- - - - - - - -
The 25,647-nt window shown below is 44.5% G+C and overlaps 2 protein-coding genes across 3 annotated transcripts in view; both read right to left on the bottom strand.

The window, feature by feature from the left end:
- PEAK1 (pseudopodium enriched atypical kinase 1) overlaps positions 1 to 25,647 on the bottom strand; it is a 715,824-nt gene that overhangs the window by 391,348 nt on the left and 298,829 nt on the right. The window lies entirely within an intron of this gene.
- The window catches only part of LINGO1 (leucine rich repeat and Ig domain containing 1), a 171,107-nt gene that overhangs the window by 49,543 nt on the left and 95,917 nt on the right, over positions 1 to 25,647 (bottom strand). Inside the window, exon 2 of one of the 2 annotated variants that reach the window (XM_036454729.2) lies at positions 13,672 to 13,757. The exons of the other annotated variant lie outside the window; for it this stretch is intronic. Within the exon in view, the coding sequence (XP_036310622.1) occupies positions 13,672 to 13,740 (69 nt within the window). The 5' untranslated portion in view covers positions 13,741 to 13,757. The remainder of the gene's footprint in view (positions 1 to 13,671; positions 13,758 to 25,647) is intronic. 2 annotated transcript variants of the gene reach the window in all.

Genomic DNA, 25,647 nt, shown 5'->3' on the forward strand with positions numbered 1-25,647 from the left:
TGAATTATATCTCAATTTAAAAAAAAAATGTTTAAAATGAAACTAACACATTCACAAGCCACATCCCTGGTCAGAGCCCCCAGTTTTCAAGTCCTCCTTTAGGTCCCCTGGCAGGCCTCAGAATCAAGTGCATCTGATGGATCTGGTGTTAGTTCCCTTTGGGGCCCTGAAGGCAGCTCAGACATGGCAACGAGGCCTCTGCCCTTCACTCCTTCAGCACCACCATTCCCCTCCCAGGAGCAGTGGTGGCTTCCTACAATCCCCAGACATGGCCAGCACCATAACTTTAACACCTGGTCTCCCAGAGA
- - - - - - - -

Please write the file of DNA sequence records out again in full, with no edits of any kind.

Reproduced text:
The 25,647-nt window shown below is 44.5% G+C and overlaps 2 protein-coding genes across 3 annotated transcripts in view; both read right to left on the bottom strand.

The window, feature by feature from the left end:
- PEAK1 (pseudopodium enriched atypical kinase 1) overlaps positions 1 to 25,647 on the bottom strand; it is a 715,824-nt gene that overhangs the window by 391,348 nt on the left and 298,829 nt on the right. The window lies entirely within an intron of this gene.
- The window catches only part of LINGO1 (leucine rich repeat and Ig domain containing 1), a 171,107-nt gene that overhangs the window by 49,543 nt on the left and 95,917 nt on the right, over positions 1 to 25,647 (bottom strand). Inside the window, exon 2 of one of the 2 annotated variants that reach the window (XM_036454729.2) lies at positions 13,672 to 13,757. The exons of the other annotated variant lie outside the window; for it this stretch is intronic. Within the exon in view, the coding sequence (XP_036310622.1) occupies positions 13,672 to 13,740 (69 nt within the window). The 5' untranslated portion in view covers positions 13,741 to 13,757. The remainder of the gene's footprint in view (positions 1 to 13,671; positions 13,758 to 25,647) is intronic. 2 annotated transcript variants of the gene reach the window in all.

Genomic DNA, 25,647 nt, shown 5'->3' on the forward strand with positions numbered 1-25,647 from the left:
TGAATTATATCTCAATTTAAAAAAAAAATGTTTAAAATGAAACTAACACATTCACAAGCCACATCCCTGGTCAGAGCCCCCAGTTTTCAAGTCCTCCTTTAGGTCCCCTGGCAGGCCTCAGAATCAAGTGCATCTGATGGATCTGGTGTTAGTTCCCTTTGGGGCCCTGAAGGCAGCTCAGACATGGCAACGAGGCCTCTGCCCTTCACTCCTTCAGCACCACCATTCCCCTCCCAGGAGCAGTGGTGGCTTCCTACAATCCCCAGACATGGCCAGCACCATAACTTTAACACCTGGTCTCCCAGAGA